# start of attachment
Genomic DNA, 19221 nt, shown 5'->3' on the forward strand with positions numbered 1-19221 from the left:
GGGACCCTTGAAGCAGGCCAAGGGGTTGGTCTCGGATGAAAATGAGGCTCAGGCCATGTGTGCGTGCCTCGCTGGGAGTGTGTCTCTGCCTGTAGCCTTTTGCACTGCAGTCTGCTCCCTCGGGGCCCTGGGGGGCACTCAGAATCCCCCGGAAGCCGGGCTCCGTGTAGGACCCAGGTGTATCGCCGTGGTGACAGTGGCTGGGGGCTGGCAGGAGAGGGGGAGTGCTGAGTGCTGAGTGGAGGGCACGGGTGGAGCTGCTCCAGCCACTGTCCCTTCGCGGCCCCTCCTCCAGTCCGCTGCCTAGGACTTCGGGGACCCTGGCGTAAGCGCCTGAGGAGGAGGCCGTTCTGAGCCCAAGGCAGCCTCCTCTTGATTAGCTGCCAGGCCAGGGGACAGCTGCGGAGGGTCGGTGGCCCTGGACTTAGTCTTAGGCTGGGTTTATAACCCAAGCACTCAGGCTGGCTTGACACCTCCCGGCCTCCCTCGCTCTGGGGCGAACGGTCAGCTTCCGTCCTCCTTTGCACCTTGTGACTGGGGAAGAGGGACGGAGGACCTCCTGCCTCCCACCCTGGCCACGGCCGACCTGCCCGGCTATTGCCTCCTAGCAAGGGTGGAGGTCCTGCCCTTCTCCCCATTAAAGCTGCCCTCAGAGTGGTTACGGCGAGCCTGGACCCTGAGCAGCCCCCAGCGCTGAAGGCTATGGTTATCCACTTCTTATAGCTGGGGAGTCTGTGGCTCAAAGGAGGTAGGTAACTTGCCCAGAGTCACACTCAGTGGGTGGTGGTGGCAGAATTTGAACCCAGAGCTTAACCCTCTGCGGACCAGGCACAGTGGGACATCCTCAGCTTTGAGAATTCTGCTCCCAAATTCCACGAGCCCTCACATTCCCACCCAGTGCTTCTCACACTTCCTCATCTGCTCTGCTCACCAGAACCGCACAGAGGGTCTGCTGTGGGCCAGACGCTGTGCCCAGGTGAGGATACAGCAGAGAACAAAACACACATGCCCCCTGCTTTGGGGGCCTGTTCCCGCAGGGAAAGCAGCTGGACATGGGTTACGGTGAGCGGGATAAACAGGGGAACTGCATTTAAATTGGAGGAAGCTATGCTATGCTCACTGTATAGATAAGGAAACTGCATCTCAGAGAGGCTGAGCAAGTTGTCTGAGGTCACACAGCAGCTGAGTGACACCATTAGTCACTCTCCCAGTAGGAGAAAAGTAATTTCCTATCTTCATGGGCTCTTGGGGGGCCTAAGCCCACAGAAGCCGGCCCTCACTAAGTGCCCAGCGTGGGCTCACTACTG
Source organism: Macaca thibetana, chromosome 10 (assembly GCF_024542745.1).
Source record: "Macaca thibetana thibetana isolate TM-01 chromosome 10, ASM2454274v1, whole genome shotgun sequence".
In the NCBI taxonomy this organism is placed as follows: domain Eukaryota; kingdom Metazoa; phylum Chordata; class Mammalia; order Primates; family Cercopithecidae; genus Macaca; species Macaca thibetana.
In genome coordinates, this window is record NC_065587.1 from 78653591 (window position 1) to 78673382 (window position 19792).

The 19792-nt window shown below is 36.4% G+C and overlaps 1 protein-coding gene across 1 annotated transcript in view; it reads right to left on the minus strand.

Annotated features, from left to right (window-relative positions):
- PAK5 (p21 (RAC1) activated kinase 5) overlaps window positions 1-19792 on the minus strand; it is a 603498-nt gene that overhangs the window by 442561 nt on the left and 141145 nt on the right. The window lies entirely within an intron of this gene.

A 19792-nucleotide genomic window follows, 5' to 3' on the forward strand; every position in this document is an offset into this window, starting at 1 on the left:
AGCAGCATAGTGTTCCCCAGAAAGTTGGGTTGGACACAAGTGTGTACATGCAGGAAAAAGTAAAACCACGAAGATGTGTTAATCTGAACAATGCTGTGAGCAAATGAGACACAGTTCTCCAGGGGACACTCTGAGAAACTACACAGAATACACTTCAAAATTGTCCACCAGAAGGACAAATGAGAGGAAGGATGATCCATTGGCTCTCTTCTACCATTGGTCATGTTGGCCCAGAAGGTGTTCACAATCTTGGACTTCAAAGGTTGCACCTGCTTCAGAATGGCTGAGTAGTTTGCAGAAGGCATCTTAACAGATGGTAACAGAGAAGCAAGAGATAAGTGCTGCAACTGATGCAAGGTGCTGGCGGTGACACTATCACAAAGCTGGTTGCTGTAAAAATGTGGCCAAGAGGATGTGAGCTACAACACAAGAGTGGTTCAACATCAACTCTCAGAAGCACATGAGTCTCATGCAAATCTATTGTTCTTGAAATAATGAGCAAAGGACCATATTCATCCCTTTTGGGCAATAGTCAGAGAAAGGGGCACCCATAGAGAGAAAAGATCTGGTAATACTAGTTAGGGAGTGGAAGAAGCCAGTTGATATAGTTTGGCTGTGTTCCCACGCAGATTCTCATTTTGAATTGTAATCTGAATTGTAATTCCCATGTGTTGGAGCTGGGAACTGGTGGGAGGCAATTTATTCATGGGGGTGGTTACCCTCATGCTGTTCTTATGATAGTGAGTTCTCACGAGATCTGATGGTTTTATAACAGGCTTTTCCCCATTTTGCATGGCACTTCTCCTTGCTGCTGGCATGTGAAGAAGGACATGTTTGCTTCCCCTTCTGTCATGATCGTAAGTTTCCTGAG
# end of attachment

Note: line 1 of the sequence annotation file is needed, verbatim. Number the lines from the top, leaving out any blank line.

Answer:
Genomic DNA, 19221 nt, shown 5'->3' on the forward strand with positions numbered 1-19221 from the left: